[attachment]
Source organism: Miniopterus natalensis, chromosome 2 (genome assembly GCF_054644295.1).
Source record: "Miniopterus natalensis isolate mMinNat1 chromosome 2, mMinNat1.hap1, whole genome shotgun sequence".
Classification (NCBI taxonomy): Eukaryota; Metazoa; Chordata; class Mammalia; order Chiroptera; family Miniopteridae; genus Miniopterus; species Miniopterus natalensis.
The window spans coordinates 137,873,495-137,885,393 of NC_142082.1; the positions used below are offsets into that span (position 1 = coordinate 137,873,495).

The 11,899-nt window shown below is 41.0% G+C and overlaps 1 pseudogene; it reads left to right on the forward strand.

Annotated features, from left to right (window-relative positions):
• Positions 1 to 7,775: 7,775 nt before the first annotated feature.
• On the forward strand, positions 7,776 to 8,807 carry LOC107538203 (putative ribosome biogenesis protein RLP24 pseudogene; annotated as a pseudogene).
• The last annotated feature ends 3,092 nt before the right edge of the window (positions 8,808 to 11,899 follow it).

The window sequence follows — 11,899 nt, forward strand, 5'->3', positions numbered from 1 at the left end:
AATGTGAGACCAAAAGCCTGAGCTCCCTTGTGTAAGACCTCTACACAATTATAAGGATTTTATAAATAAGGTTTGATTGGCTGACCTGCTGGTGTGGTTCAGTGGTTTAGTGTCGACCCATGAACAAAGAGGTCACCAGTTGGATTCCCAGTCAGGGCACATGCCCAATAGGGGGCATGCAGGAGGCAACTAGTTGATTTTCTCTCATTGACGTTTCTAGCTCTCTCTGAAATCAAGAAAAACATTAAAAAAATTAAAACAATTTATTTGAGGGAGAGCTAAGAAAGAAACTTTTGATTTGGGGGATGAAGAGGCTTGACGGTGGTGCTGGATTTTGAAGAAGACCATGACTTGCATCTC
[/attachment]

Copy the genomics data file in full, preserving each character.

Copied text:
Source organism: Miniopterus natalensis, chromosome 2 (genome assembly GCF_054644295.1).
Source record: "Miniopterus natalensis isolate mMinNat1 chromosome 2, mMinNat1.hap1, whole genome shotgun sequence".
Classification (NCBI taxonomy): Eukaryota; Metazoa; Chordata; class Mammalia; order Chiroptera; family Miniopteridae; genus Miniopterus; species Miniopterus natalensis.
The window spans coordinates 137,873,495-137,885,393 of NC_142082.1; the positions used below are offsets into that span (position 1 = coordinate 137,873,495).

The 11,899-nt window shown below is 41.0% G+C and overlaps 1 pseudogene; it reads left to right on the forward strand.

Annotated features, from left to right (window-relative positions):
• Positions 1 to 7,775: 7,775 nt before the first annotated feature.
• On the forward strand, positions 7,776 to 8,807 carry LOC107538203 (putative ribosome biogenesis protein RLP24 pseudogene; annotated as a pseudogene).
• The last annotated feature ends 3,092 nt before the right edge of the window (positions 8,808 to 11,899 follow it).

The window sequence follows — 11,899 nt, forward strand, 5'->3', positions numbered from 1 at the left end:
AATGTGAGACCAAAAGCCTGAGCTCCCTTGTGTAAGACCTCTACACAATTATAAGGATTTTATAAATAAGGTTTGATTGGCTGACCTGCTGGTGTGGTTCAGTGGTTTAGTGTCGACCCATGAACAAAGAGGTCACCAGTTGGATTCCCAGTCAGGGCACATGCCCAATAGGGGGCATGCAGGAGGCAACTAGTTGATTTTCTCTCATTGACGTTTCTAGCTCTCTCTGAAATCAAGAAAAACATTAAAAAAATTAAAACAATTTATTTGAGGGAGAGCTAAGAAAGAAACTTTTGATTTGGGGGATGAAGAGGCTTGACGGTGGTGCTGGATTTTGAAGAAGACCATGACTTGCATCTC